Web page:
How to make your own avocado toast

avocadotoast (1).jpg

As a millennial, I am genetically predisposed to like avocado toast, craving it any time of day, willing to give up a limb to get my hands on some.

Is that right?

We are living in a time of peak avocado toast. And while the dish has been on menus at many a trendy restaurant for some time now, it really rose to the level of mass cultural awareness back in May when an Australian property mogul named Tim Gurner told 60 Minutes that in order to be able to buy a house, millennials needed to start saving money. And that means no toast.

"When I was trying to buy my first home, I wasn't buying smashed avocado for $19 and four coffees at $4 each," he said. "We're at a point now where the expectations of younger people are very, very high. They want to eat out every day, they want travel to Europe every year."

Sure, okay. Economics aside, there's no need to single out avocado toast, which, as far as trendy dishes go is actually a very solid and often delicious option. And yes, I do own a house!

Of course, the cheapest way to go about consuming avocado toast is to make it yourself, and I'm happy to report that the homemade version can taste just as good as the $19 one.

I went on a wild tear recently when I just had to have a thick, toasty piece of bread smothered in avocado. I came up with the recipe below, the utter simplicity of which proved to me that avocado toast deserves to be a star with or without all the millennial shaming. (Read this full post on tampabay.com.)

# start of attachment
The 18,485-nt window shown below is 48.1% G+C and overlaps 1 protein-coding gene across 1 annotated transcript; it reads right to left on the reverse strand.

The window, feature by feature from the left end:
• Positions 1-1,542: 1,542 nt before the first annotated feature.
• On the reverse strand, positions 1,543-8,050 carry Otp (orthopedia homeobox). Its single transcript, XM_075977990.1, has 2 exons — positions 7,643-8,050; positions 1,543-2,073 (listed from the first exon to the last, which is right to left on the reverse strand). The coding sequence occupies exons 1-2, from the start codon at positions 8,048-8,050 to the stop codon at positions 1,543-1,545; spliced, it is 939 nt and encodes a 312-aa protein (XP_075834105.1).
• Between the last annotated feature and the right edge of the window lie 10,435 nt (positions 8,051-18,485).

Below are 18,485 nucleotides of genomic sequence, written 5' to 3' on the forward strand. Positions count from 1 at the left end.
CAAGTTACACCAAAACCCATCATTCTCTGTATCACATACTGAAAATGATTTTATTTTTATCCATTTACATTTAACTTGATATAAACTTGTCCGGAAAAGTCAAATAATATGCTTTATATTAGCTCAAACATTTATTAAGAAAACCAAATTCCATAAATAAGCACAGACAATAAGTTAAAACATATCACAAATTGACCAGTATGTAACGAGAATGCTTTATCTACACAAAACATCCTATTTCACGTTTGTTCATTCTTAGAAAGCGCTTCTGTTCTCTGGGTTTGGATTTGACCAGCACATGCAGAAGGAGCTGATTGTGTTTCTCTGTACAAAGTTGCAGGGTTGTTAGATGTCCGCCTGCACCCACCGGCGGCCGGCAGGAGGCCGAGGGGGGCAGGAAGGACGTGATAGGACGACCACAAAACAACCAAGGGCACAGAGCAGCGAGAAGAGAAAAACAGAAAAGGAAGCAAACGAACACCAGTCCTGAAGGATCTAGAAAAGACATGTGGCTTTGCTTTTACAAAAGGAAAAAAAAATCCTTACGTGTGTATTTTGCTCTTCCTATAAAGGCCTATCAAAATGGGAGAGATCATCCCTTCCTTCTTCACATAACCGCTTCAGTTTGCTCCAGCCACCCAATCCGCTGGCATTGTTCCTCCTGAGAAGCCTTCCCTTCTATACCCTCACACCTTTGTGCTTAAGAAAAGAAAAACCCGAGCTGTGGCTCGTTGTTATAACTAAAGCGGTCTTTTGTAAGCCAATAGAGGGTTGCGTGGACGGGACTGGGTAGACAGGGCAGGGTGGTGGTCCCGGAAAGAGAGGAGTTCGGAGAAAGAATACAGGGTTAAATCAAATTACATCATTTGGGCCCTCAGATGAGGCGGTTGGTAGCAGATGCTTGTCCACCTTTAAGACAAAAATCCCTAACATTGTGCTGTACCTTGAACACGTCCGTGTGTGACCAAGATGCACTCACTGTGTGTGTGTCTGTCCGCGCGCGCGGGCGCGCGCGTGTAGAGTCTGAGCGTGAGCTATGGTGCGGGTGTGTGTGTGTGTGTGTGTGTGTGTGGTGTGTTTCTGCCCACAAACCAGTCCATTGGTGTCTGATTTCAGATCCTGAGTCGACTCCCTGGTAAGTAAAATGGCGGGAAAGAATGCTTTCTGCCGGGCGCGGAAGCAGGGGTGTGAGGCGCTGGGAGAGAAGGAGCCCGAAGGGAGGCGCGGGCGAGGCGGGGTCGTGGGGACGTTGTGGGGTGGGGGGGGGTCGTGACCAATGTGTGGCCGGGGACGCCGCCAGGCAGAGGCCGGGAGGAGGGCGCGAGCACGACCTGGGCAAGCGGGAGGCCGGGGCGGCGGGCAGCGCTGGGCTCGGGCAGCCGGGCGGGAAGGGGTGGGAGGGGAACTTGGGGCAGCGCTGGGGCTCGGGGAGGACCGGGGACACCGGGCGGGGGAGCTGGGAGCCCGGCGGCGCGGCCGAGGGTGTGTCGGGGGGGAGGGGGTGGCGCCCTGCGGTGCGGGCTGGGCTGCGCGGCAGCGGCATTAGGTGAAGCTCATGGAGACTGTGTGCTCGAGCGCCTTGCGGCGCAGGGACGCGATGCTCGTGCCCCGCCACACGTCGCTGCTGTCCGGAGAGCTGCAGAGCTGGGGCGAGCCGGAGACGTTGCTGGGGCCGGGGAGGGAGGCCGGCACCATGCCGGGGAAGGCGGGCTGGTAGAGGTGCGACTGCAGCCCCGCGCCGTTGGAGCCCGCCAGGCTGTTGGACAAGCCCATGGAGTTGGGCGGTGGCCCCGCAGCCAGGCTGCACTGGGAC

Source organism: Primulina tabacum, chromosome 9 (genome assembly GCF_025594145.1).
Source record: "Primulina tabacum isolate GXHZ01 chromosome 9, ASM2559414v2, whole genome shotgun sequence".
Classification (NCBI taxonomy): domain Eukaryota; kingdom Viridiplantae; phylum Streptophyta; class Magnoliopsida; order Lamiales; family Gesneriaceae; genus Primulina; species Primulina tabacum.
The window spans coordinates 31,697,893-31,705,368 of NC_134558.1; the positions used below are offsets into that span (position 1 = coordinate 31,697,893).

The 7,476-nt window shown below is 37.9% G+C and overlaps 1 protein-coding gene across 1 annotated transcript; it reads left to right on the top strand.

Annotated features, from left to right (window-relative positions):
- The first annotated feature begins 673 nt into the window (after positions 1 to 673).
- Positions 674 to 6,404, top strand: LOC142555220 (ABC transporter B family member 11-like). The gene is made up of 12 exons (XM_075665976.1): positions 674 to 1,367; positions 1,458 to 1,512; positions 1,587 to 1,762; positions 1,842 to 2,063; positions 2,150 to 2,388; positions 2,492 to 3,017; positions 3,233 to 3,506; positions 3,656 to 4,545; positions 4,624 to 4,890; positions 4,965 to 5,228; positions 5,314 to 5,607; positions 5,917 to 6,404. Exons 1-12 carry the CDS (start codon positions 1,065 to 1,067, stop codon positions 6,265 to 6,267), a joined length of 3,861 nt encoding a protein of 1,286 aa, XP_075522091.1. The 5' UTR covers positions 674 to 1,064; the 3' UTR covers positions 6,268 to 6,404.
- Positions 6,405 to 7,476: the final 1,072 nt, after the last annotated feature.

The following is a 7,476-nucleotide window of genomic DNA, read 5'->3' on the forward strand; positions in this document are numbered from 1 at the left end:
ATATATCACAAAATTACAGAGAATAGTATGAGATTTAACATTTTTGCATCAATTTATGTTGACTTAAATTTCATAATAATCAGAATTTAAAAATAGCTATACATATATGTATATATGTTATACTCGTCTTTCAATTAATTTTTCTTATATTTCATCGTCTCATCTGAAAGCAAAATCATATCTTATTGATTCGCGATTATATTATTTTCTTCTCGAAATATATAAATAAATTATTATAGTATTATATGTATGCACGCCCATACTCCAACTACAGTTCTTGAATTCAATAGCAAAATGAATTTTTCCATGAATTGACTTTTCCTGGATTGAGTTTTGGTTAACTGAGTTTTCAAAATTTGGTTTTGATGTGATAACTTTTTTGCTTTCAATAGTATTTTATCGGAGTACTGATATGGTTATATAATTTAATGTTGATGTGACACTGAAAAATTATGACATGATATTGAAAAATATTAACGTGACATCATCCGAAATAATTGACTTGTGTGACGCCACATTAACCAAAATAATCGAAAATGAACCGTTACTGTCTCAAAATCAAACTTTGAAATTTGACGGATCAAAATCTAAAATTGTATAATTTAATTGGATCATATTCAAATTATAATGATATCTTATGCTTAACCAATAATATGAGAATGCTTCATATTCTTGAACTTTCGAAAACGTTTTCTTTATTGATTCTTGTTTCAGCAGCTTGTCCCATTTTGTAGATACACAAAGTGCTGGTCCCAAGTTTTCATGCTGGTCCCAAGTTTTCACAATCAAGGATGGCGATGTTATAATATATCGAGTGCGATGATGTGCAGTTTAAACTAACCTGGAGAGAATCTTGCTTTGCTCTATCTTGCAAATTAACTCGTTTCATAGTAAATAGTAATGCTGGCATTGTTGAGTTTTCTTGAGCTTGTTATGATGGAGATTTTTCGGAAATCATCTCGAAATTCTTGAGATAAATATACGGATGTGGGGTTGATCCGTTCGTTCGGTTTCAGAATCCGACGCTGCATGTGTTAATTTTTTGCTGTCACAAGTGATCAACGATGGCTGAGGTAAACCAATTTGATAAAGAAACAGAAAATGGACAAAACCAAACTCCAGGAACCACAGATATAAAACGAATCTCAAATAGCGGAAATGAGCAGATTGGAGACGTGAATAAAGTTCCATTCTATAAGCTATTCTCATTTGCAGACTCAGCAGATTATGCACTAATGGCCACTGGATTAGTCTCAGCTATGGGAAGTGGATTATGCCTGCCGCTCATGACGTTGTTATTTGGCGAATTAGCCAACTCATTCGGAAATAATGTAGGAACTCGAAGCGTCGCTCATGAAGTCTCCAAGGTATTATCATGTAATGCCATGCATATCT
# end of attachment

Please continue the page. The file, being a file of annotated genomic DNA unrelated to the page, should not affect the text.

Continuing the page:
avocadotoast (2).JPG

It's a reliable recipe, but the great thing about avo toast is that it provides a relatively blank canvas for improvisation.

My No. 1 tip is to use bread you made yourself. There is simply no substitute for bread that was made 30 minutes before you eat it. Plus, you can cut it into a desired thickness. (For me, the thicker the better.)

This loaf is simple to make: Click here for the recipe, which I consult OFTEN. (For more bread-making tips, check out Times food critic Laura Reiley's manifesto from a few years back.)

If you're going for a store-bought bread, use something dense and sturdy that won't sag under the weight of sumptuous avocado.

Also, feel free to get creative with your toppings. There's really no need to pile on, as the point is to let the avocado shine. But a little something goes a long way.

Try pomegranate seeds for something fun and unexpected, maybe with a slight drizzle of honey over the whole thing. Or how about raw sunflower seeds? Microgreens lend a subtle, earthy touch. My current favorite way to eat avocado toast is to smear it atop a thin layer of goat cheese, then top with a soft-boiled egg.

And after working on this story, I was also inspired to douse the toast in flavored salts. Perfection.

Avocado Toast

Ingredients

  • 2 slices thick-cut bread of your choice
  • 2 small avocados or 1 large avocado
  • 1 lemon
  • Crushed red pepper flakes
  • Salt
  • Black pepper
  • Olive oil, for drizzling
  • 1 lime
  • Maldon or coarse sea salt

Instructions

Toast bread in an oven or toaster until browned and crunchy. This is important; soft bread will lead to soggier toast.

Remove green flesh from avocado by cutting it in half, then pitting it and scooping out flesh. Place flesh in a bowl. Squeeze the juice from 1 lemon into bowl, then sprinkle crushed red pepper flakes, salt and pepper to taste. Stir with a fork until avocado is mashed but still has some texture.

Spread avocado mixture onto toast. Drizzle lightly with olive oil, squeeze the juice from half of 1 lime over toast, then sprinkle with Maldon or other coarse sea salt. Top with any other toppings of your choice and serve immediately. Serves 2.

Source: Michelle Stark, Tampa Bay Times